It’s an unlikely culinary partnership.

One has tattoos — eight, in fact. The other has none.

One is a nonstop talker. The other is more contemplative. One relishes the adrenaline rush of kitchen life. The other is equally drawn to operational issues.

But one thing the co-executive chefs of the new Twist Restaurant and Lounge agree on is philosophy, particularly when it comes to food.

“We want to be the largest locally supplied restaurant in Cincinnati,” says Mark Bodenstein, best known to local dining aficionados as one of the founders of NuVo. His fellow chef is Chris Burns, most recently the chef de cuisine at JeanRo Bistro.

“Contemporary Farmstead Cuisine” as they call it, will be the centerpiece of the new restaurant, which opens June 5 in the space formerly occupied by Jean-Robert at Pigall’s.

“The idea is that we’ll use local farm food and present fine dining with affordable manner,” says Bodenstein, the talkative and tattoo’d half of the pair. “You see a lot of locally based restaurants that are very simple in their cuisine ...”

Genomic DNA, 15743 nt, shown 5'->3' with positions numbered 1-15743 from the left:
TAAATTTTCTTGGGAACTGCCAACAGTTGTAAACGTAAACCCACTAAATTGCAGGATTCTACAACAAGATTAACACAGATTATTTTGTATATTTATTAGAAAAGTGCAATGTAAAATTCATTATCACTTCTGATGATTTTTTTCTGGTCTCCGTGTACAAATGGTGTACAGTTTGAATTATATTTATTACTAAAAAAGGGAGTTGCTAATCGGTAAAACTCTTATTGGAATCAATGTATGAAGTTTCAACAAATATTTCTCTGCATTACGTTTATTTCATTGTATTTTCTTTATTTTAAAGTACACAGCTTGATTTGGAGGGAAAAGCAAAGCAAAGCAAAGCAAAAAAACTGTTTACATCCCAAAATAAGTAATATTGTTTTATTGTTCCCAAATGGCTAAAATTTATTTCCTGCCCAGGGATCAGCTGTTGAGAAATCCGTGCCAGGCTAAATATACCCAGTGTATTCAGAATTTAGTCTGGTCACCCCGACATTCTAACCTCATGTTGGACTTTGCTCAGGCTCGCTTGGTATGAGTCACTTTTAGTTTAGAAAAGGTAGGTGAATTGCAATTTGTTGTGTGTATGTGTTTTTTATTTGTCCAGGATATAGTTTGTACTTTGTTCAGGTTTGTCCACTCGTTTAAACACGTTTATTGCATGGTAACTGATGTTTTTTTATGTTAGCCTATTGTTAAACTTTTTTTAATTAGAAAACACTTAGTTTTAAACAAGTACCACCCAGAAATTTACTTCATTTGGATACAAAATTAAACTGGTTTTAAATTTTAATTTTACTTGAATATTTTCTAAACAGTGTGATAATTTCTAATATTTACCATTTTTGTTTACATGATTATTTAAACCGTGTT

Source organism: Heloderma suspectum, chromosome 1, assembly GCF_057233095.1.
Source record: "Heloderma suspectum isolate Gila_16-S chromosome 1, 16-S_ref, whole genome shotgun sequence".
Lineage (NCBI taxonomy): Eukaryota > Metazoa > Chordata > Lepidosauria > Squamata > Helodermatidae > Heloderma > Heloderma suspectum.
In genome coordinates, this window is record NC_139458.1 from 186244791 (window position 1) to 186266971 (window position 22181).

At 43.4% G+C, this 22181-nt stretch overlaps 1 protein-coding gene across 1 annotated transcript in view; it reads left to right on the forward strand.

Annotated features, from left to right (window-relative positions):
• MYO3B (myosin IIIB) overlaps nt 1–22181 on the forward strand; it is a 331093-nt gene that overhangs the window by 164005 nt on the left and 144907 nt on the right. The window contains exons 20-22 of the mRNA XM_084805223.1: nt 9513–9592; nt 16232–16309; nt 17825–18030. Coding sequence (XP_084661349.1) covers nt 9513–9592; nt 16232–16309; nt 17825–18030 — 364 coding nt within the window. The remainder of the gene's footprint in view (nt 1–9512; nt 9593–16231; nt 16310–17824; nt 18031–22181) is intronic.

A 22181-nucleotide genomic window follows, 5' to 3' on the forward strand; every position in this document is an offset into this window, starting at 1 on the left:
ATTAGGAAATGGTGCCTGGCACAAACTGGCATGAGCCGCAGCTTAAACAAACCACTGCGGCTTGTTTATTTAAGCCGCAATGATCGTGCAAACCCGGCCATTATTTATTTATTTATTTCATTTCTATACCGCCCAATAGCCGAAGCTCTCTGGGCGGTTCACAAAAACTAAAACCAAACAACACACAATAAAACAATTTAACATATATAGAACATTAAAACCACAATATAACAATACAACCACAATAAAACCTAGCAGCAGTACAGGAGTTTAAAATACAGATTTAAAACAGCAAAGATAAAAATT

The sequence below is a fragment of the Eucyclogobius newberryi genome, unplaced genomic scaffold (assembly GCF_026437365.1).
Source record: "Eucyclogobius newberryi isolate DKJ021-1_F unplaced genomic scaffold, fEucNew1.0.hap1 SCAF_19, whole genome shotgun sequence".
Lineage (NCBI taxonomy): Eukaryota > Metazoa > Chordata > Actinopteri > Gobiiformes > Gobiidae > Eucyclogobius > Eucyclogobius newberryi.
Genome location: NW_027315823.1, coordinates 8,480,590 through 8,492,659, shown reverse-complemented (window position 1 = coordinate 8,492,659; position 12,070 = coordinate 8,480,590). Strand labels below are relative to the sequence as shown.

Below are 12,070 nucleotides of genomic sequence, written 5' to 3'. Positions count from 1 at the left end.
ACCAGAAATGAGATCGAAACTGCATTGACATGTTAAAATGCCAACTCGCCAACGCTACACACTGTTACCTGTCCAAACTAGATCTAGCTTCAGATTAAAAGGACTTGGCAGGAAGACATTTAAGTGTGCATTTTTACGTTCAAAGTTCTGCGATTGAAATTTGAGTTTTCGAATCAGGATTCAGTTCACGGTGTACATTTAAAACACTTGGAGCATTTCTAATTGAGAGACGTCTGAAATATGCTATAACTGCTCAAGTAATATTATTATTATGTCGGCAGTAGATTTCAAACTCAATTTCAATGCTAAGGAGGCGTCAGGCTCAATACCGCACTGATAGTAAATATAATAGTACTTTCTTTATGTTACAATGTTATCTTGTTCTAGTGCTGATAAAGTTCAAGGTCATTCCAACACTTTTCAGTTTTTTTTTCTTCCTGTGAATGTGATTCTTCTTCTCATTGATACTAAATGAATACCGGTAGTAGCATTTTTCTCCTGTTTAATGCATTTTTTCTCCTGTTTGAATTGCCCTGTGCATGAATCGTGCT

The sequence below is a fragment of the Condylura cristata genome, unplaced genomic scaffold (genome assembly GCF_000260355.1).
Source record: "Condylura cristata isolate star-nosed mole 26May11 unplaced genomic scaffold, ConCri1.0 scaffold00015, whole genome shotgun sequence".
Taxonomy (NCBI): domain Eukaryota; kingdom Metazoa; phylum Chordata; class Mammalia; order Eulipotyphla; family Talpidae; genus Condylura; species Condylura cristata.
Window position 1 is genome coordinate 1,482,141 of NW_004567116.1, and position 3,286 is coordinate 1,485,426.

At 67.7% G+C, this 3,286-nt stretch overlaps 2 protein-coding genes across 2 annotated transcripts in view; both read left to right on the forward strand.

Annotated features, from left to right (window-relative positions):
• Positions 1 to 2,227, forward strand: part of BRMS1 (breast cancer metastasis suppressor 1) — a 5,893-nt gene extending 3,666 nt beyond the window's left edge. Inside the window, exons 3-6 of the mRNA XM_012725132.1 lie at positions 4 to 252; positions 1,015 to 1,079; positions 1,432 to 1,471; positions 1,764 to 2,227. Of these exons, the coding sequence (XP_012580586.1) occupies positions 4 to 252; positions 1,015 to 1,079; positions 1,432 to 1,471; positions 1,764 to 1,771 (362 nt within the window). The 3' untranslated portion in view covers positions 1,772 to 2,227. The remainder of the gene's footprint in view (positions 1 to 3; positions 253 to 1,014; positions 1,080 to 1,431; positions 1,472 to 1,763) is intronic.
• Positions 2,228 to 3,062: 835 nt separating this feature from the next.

Then, like the other half of a couple that’s been together for years, Burns steps in.

“ ... which is fine. But usually, the pricing’s not simple at those places. You’re spending gobs of money to get in.”

Bodenstein leaps right back in.

“A lot of restaurants play on that. You know — it’s local, so I’m going to charge more. We’re not going to be like that.”

Perhaps this partnership will work, after all.

Mirroring the atmosphere of the Twist Lounge next door, they envision a place with a slightly edgier and younger feel than Pigall’s. More important, they hope their more modest prices will keep them from becoming a special-occasion restaurant, a fate that some think precipitated the downfall of Pigall’s and The Maisonette.

“One of the things we need to do is to step out of the shadow of the man and the restaurant and the concept that used to be in this space,” says Burns, still wearing his JeanRo Bistro chef’s jacket — he’s stepped in to help out with a busy lunch. “We’re moving forward with a new, innovative design for this city. So, we don’t want people to focus on what it used to be, but to pay attention to what it is and what it’s going to be.”